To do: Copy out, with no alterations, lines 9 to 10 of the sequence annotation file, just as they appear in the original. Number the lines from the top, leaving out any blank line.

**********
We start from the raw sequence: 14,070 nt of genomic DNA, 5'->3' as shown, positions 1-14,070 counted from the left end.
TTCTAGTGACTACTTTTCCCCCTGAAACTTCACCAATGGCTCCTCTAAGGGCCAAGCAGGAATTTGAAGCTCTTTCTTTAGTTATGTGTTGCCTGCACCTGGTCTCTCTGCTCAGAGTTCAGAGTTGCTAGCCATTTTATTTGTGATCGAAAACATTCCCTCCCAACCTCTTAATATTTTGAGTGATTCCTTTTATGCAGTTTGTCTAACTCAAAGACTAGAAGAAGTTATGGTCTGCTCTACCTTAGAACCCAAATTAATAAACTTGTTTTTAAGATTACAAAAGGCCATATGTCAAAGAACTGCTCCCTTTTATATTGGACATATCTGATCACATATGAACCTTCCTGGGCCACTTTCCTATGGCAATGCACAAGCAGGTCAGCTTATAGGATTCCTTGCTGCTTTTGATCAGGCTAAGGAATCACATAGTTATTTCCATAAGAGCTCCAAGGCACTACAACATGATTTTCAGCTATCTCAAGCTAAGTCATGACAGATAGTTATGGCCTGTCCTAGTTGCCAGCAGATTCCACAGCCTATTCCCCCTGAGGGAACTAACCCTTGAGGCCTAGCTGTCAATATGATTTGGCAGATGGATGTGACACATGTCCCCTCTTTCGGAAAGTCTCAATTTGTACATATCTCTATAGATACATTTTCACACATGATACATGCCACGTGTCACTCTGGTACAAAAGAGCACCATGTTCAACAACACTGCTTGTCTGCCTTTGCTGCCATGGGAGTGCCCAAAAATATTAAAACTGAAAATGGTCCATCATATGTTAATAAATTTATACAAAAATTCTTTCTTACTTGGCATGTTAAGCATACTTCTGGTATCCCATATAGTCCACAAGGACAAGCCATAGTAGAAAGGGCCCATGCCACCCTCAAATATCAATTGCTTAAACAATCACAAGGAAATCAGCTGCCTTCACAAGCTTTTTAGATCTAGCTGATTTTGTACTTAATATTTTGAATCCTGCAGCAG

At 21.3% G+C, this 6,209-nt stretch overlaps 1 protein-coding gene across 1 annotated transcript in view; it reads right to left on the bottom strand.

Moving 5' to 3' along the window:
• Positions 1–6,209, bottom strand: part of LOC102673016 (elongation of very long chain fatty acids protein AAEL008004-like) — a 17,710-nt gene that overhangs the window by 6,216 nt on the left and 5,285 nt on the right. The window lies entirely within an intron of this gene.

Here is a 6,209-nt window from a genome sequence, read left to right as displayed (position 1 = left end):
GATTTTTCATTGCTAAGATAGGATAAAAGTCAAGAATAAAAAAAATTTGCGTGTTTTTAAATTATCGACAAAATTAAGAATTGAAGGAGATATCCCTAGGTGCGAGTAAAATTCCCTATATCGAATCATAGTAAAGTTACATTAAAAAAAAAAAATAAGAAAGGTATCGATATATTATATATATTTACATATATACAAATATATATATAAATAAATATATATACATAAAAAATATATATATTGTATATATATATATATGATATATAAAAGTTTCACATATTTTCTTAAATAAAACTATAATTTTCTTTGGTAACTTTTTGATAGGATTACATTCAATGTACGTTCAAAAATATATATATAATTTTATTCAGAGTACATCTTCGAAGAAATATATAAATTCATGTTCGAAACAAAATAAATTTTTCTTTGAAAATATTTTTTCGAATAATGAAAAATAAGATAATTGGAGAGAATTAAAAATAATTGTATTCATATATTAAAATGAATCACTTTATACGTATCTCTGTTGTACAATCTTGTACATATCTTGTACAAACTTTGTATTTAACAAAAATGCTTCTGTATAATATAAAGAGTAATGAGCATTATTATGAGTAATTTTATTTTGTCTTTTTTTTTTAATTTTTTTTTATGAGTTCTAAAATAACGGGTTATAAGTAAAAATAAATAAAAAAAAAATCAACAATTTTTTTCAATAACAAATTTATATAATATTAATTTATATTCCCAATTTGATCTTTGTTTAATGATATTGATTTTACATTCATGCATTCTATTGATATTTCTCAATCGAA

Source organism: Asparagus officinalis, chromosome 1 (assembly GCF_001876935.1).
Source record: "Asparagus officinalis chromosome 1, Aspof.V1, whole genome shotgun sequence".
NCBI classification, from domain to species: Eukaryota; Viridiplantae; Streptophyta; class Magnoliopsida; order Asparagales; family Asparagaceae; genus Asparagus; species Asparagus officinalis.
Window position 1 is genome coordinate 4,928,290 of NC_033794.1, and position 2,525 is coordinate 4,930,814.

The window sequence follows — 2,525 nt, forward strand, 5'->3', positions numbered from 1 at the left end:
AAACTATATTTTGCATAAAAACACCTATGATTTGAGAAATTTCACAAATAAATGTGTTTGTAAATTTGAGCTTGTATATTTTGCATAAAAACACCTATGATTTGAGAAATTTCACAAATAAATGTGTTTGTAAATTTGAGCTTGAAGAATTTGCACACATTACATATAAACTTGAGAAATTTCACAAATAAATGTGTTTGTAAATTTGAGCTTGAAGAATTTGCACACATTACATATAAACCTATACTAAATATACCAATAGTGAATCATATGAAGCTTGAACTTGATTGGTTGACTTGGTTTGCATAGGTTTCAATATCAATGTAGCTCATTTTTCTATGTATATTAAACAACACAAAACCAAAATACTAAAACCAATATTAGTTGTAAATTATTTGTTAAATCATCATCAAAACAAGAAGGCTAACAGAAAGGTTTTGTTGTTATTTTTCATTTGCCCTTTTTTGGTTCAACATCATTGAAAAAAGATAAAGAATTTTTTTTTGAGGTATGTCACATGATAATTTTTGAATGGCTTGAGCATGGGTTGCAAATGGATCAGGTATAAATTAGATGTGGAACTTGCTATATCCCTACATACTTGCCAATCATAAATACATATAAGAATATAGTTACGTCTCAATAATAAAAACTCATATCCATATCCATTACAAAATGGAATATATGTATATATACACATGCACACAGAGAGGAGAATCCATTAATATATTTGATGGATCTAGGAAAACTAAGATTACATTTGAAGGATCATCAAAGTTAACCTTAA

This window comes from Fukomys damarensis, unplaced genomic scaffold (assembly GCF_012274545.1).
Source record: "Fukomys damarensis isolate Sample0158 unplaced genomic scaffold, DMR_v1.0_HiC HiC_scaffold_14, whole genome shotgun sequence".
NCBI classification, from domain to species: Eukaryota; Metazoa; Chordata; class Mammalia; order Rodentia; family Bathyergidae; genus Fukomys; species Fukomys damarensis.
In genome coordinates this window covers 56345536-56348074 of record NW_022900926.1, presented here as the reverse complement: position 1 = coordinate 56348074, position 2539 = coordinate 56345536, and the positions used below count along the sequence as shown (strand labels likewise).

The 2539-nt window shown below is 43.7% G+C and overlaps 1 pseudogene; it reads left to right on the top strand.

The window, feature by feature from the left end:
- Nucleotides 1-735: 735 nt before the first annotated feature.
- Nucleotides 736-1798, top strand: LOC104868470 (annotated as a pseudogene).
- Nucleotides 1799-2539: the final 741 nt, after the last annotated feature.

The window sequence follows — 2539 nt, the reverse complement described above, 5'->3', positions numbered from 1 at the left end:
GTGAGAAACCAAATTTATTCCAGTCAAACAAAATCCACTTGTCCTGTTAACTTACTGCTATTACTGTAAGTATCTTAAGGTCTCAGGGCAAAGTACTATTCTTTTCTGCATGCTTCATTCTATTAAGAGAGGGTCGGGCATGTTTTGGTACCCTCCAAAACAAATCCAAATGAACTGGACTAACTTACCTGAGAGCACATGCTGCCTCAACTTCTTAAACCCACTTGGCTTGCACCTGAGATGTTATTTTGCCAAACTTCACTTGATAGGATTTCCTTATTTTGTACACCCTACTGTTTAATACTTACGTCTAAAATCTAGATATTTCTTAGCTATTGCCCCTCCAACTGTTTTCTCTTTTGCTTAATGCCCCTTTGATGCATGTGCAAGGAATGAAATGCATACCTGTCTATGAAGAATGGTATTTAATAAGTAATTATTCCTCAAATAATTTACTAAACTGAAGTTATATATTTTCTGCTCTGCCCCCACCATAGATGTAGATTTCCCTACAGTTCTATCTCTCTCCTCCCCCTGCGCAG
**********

Source record: "Asparagus officinalis chromosome 1, Aspof.V1, whole genome shotgun sequence".
NCBI classification, from domain to species: Eukaryota; Viridiplantae; Streptophyta; class Magnoliopsida; order Asparagales; family Asparagaceae; genus Asparagus; species Asparagus officinalis.